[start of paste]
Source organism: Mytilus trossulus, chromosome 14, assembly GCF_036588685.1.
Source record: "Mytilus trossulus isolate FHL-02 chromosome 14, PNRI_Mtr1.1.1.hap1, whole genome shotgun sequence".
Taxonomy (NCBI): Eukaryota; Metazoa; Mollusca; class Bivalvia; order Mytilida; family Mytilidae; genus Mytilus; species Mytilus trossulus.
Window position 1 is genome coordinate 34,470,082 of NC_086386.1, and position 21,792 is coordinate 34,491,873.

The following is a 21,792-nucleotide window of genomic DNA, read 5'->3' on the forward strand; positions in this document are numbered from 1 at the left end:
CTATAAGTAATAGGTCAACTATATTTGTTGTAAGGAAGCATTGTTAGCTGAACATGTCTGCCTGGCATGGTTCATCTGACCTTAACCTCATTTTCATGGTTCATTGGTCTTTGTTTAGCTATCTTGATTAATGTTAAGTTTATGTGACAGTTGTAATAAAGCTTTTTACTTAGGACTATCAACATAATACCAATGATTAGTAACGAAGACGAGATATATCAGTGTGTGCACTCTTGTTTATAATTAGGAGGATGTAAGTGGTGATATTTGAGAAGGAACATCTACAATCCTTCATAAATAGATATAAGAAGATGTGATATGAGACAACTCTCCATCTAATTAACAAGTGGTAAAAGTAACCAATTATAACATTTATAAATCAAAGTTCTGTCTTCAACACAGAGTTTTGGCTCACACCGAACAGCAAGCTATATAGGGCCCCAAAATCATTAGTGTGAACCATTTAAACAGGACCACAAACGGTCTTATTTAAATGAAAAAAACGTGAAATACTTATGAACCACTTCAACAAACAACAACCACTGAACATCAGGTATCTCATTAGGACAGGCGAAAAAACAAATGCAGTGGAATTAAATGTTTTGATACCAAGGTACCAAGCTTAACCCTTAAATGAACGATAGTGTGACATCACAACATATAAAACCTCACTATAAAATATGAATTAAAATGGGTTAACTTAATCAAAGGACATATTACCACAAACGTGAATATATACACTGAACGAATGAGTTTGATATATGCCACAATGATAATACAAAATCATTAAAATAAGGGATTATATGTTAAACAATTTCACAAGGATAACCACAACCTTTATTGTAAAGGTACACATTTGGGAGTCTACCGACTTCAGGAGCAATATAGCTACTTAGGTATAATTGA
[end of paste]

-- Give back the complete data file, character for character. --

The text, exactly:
Source organism: Mytilus trossulus, chromosome 14, assembly GCF_036588685.1.
Source record: "Mytilus trossulus isolate FHL-02 chromosome 14, PNRI_Mtr1.1.1.hap1, whole genome shotgun sequence".
Taxonomy (NCBI): Eukaryota; Metazoa; Mollusca; class Bivalvia; order Mytilida; family Mytilidae; genus Mytilus; species Mytilus trossulus.
Window position 1 is genome coordinate 34,470,082 of NC_086386.1, and position 21,792 is coordinate 34,491,873.

The following is a 21,792-nucleotide window of genomic DNA, read 5'->3' on the forward strand; positions in this document are numbered from 1 at the left end:
CTATAAGTAATAGGTCAACTATATTTGTTGTAAGGAAGCATTGTTAGCTGAACATGTCTGCCTGGCATGGTTCATCTGACCTTAACCTCATTTTCATGGTTCATTGGTCTTTGTTTAGCTATCTTGATTAATGTTAAGTTTATGTGACAGTTGTAATAAAGCTTTTTACTTAGGACTATCAACATAATACCAATGATTAGTAACGAAGACGAGATATATCAGTGTGTGCACTCTTGTTTATAATTAGGAGGATGTAAGTGGTGATATTTGAGAAGGAACATCTACAATCCTTCATAAATAGATATAAGAAGATGTGATATGAGACAACTCTCCATCTAATTAACAAGTGGTAAAAGTAACCAATTATAACATTTATAAATCAAAGTTCTGTCTTCAACACAGAGTTTTGGCTCACACCGAACAGCAAGCTATATAGGGCCCCAAAATCATTAGTGTGAACCATTTAAACAGGACCACAAACGGTCTTATTTAAATGAAAAAAACGTGAAATACTTATGAACCACTTCAACAAACAACAACCACTGAACATCAGGTATCTCATTAGGACAGGCGAAAAAACAAATGCAGTGGAATTAAATGTTTTGATACCAAGGTACCAAGCTTAACCCTTAAATGAACGATAGTGTGACATCACAACATATAAAACCTCACTATAAAATATGAATTAAAATGGGTTAACTTAATCAAAGGACATATTACCACAAACGTGAATATATACACTGAACGAATGAGTTTGATATATGCCACAATGATAATACAAAATCATTAAAATAAGGGATTATATGTTAAACAATTTCACAAGGATAACCACAACCTTTATTGTAAAGGTACACATTTGGGAGTCTACCGACTTCAGGAGCAATATAGCTACTTAGGTATAATTGA